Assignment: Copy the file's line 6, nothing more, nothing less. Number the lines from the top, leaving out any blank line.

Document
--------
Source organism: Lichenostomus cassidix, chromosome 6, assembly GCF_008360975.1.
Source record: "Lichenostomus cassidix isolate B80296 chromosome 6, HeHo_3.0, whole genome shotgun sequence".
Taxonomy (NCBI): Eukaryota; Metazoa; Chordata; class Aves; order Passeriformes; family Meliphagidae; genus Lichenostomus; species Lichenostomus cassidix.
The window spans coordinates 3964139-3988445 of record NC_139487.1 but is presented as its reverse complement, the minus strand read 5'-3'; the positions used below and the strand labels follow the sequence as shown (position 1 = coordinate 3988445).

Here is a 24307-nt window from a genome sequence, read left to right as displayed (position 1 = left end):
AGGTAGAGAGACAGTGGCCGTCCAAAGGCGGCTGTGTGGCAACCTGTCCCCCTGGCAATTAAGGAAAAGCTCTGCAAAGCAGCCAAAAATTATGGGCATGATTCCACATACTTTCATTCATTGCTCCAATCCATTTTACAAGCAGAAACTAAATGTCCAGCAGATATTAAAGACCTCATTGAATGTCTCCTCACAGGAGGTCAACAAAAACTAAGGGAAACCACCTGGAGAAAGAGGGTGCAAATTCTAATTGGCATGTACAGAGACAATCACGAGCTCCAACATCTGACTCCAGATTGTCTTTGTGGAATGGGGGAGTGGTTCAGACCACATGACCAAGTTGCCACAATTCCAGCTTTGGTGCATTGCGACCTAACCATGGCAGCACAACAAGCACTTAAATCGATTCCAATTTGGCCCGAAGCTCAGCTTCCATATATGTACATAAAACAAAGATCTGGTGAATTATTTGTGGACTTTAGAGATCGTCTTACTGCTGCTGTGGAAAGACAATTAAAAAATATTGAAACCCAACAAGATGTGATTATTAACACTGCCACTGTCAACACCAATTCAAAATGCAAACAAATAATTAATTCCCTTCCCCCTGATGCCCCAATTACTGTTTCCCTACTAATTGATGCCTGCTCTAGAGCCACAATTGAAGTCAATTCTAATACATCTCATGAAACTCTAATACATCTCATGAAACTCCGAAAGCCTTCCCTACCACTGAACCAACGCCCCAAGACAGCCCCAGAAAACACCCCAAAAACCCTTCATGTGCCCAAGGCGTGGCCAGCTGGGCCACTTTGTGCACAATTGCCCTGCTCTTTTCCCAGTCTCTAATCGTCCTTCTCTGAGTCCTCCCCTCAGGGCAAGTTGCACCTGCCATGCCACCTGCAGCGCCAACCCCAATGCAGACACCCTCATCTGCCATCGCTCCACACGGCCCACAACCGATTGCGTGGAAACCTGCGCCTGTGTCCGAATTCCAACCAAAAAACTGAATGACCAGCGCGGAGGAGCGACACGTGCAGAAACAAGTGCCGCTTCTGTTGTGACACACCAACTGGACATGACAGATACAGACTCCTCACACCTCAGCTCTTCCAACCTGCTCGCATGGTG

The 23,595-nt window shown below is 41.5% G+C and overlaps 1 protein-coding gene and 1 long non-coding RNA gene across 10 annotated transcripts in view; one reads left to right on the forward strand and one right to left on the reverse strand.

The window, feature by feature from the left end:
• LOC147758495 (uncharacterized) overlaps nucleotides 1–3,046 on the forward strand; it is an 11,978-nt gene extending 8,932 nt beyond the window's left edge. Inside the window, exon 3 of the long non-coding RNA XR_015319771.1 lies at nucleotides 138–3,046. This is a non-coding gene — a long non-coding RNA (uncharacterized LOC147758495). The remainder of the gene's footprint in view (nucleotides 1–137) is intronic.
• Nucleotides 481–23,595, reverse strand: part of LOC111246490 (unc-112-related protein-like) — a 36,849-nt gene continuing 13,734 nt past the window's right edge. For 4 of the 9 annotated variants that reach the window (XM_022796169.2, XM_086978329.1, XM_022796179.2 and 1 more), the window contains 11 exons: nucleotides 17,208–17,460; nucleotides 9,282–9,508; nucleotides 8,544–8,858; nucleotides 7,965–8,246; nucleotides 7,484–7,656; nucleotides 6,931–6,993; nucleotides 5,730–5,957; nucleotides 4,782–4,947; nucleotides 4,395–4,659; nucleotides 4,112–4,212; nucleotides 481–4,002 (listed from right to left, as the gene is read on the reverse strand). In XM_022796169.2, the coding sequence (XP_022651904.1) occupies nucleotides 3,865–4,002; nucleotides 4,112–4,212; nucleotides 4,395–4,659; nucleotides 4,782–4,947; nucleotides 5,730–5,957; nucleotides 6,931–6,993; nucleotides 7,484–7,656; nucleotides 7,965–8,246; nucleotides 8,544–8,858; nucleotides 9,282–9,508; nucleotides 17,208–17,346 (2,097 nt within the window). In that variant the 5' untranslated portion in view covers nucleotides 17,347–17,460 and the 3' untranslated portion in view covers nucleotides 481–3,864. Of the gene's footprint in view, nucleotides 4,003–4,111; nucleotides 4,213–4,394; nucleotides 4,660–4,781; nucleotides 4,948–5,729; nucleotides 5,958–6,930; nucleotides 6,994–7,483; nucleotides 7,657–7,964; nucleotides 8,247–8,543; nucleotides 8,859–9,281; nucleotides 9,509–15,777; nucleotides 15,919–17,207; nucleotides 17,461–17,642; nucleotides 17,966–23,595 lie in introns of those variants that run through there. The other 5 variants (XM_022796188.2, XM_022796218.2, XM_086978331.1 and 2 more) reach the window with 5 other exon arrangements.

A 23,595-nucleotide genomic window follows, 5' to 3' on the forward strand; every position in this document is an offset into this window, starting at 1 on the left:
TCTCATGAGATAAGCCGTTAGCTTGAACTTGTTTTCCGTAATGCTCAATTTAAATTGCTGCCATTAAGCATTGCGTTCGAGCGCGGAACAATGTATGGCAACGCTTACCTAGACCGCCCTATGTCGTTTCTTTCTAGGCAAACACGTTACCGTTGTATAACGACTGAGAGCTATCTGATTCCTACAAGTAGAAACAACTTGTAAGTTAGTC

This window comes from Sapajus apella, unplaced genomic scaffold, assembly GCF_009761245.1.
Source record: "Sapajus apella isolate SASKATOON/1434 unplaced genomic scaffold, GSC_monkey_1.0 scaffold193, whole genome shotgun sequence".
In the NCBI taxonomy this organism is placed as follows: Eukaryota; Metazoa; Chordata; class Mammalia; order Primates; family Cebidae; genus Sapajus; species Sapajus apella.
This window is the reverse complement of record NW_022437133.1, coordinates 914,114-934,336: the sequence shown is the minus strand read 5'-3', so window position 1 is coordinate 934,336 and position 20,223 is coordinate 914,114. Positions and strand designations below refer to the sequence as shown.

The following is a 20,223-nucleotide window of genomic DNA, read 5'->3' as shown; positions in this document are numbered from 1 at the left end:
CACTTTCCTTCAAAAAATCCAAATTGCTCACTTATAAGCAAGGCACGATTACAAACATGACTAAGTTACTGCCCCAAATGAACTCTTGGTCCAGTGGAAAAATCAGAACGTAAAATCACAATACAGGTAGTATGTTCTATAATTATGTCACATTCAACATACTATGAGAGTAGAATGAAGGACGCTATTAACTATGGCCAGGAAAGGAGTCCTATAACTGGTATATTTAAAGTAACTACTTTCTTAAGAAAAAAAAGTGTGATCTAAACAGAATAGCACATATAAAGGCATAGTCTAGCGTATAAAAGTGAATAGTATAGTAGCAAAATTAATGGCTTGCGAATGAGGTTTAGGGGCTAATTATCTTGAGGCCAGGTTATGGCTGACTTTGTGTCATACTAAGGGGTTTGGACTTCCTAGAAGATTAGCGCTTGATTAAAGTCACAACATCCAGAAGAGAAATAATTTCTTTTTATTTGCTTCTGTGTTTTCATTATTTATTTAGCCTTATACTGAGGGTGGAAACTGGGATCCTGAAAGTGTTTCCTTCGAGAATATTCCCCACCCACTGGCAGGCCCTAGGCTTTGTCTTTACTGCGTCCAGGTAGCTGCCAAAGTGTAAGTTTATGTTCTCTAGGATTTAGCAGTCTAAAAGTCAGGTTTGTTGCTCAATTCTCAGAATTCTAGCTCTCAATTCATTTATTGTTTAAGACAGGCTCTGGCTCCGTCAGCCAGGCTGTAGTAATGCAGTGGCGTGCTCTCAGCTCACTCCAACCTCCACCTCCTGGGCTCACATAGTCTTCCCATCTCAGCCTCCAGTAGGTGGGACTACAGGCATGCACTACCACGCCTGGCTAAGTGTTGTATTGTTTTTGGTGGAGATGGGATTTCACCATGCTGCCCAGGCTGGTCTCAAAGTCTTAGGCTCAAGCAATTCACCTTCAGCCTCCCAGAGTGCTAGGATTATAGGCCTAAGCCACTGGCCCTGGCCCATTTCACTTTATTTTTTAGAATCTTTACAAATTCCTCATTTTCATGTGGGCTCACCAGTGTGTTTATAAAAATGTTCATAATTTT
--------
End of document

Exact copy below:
AGGTAGAGAGACAGTGGCCGTCCAAAGGCGGCTGTGTGGCAACCTGTCCCCCTGGCAATTAAGGAAAAGCTCTGCAAAGCAGCCAAAAATTATGGGCATGATTCCACATACTTTCATTCATTGCTCCAATCCATTTTACAAGCAGAAACTAAATGTCCAGCAGATATTAAAGACCTCATTGAATGTCTCCTCACAGGAGGTCAACAAAAACTAAGGGAAACCACCTGGAGAAAGAGGGTGCAAATTCTAATTGGCATGTACAGAGACAATCACGAGCTCCAACATCTGACTCCAGATTGTCTTTGTGGAATGGGGGAGTGGTTCAGACCACATGACCAAGTTGCCACAATTCCAGCTTTGGTGCATTGCGACCTAACCATGGCAGCACAACAAGCACTTAAATCGATTCCAATTTGGCCCGAAGCTCAGCTTCCATATATGTACATAAAACAAAGATCTGGTGAATTATTTGTGGACTTTAGAGATCGTCTTACTGCTGCTGTGGAAAGACAATTAAAAAATATTGAAACCCAACAAGATGTGATTATTAACACTGCCACTGTCAACACCAATTCAAAATGCAAACAAATAATTAATTCCCTTCCCCCTGATGCCCCAATTACTGTTTCCCTACTAATTGATGCCTGCTCTAGAGCCACAATTGAAGTCAATTCTAATACATCTCATGAAACTCTAATACATCTCATGAAACTCCGAAAGCCTTCCCTACCACTGAACCAACGCCCCAAGACAGCCCCAGAAAACACCCCAAAAACCCTTCATGTGCCCAAGGCGTGGCCAGCTGGGCCACTTTGTGCACAATTGCCCTGCTCTTTTCCCAGTCTCTAATCGTCCTTCTCTGAGTCCTCCCCTCAGGGCAAGTTGCACCTGCCATGCCACCTGCAGCGCCAACCCCAATGCAGACACCCTCATCTGCCATCGCTCCACACGGCCCACAACCGATTGCGTGGAAACCTGCGCCTGTGTCCGAATTCCAACCAAAAAACTGAATGACCAGCGCGGAGGAGCGACACGTGCAGAAACAAGTGCCGCTTCTGTTGTGACACACCAACTGGACATGACAGATACAGACTCCTCACACCTCAGCTCTTCCAACCTGCTCGCATGGTG